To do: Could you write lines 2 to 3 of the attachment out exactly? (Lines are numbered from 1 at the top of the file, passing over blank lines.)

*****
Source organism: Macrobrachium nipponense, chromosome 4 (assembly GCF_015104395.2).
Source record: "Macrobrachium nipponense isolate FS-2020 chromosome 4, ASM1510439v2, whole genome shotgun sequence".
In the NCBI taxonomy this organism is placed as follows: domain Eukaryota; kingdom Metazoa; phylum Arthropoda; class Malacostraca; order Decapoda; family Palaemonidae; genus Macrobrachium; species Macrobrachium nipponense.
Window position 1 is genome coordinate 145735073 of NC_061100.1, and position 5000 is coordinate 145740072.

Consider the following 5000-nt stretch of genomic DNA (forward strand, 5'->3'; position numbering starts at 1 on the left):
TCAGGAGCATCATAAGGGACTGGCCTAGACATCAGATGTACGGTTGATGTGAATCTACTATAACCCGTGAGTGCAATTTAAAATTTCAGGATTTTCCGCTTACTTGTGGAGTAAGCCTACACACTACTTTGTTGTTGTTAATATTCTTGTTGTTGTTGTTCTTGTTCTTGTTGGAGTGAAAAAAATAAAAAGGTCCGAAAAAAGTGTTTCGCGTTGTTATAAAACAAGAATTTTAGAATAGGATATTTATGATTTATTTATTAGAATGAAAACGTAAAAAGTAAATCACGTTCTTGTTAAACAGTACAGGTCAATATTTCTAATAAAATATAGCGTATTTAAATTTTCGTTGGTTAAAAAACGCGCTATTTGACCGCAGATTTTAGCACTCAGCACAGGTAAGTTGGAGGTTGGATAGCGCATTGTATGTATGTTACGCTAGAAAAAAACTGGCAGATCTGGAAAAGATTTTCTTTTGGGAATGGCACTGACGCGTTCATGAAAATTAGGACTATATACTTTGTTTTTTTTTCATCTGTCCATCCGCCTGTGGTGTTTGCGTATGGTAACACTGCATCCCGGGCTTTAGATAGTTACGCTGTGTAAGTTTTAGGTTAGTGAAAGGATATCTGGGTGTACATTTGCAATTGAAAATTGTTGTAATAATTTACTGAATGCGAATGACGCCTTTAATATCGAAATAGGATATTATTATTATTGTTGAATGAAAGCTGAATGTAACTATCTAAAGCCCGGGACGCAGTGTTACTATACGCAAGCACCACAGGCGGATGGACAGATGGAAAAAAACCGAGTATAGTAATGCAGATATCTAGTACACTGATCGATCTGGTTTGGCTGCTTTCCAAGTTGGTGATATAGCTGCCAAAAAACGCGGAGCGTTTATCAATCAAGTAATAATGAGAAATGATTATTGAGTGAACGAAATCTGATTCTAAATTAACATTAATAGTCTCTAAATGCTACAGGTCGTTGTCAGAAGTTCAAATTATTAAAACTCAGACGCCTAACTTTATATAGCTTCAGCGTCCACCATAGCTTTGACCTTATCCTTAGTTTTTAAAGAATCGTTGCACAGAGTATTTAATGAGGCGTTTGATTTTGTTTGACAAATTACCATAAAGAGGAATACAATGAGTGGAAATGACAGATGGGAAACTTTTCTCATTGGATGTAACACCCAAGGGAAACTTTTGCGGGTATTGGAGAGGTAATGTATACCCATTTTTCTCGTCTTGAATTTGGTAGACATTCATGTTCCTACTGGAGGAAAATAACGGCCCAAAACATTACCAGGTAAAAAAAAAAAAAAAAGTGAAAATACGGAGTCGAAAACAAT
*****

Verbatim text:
Source record: "Macrobrachium nipponense isolate FS-2020 chromosome 4, ASM1510439v2, whole genome shotgun sequence".
In the NCBI taxonomy this organism is placed as follows: domain Eukaryota; kingdom Metazoa; phylum Arthropoda; class Malacostraca; order Decapoda; family Palaemonidae; genus Macrobrachium; species Macrobrachium nipponense.